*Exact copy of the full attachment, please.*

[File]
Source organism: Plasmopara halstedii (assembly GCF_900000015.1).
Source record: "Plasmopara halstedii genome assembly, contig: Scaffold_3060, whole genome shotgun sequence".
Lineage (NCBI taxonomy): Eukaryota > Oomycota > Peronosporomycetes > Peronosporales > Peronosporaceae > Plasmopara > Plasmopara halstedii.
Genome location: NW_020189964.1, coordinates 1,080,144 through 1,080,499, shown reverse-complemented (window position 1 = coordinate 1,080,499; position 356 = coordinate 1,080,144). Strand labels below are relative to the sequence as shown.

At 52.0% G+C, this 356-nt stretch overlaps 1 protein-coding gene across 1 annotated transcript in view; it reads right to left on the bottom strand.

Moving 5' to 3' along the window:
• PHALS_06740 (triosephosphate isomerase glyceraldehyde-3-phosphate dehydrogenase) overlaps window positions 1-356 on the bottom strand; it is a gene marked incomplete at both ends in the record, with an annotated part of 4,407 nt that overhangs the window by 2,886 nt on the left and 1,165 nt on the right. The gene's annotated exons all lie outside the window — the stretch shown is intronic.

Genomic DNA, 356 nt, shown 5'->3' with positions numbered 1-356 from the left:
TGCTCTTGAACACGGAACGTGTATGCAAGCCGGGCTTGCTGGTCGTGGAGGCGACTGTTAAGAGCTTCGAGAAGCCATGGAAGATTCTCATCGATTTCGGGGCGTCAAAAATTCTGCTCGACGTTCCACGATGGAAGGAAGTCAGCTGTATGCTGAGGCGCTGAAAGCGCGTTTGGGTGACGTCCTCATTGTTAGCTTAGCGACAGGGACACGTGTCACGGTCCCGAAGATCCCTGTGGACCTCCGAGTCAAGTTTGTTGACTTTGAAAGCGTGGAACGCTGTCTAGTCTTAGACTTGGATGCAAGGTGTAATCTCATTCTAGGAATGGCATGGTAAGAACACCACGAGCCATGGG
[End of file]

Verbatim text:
Source organism: Plasmopara halstedii (assembly GCF_900000015.1).
Source record: "Plasmopara halstedii genome assembly, contig: Scaffold_3060, whole genome shotgun sequence".
Lineage (NCBI taxonomy): Eukaryota > Oomycota > Peronosporomycetes > Peronosporales > Peronosporaceae > Plasmopara > Plasmopara halstedii.
Genome location: NW_020189964.1, coordinates 1,080,144 through 1,080,499, shown reverse-complemented (window position 1 = coordinate 1,080,499; position 356 = coordinate 1,080,144). Strand labels below are relative to the sequence as shown.

At 52.0% G+C, this 356-nt stretch overlaps 1 protein-coding gene across 1 annotated transcript in view; it reads right to left on the bottom strand.

Moving 5' to 3' along the window:
• PHALS_06740 (triosephosphate isomerase glyceraldehyde-3-phosphate dehydrogenase) overlaps window positions 1-356 on the bottom strand; it is a gene marked incomplete at both ends in the record, with an annotated part of 4,407 nt that overhangs the window by 2,886 nt on the left and 1,165 nt on the right. The gene's annotated exons all lie outside the window — the stretch shown is intronic.

Genomic DNA, 356 nt, shown 5'->3' with positions numbered 1-356 from the left:
TGCTCTTGAACACGGAACGTGTATGCAAGCCGGGCTTGCTGGTCGTGGAGGCGACTGTTAAGAGCTTCGAGAAGCCATGGAAGATTCTCATCGATTTCGGGGCGTCAAAAATTCTGCTCGACGTTCCACGATGGAAGGAAGTCAGCTGTATGCTGAGGCGCTGAAAGCGCGTTTGGGTGACGTCCTCATTGTTAGCTTAGCGACAGGGACACGTGTCACGGTCCCGAAGATCCCTGTGGACCTCCGAGTCAAGTTTGTTGACTTTGAAAGCGTGGAACGCTGTCTAGTCTTAGACTTGGATGCAAGGTGTAATCTCATTCTAGGAATGGCATGGTAAGAACACCACGAGCCATGGG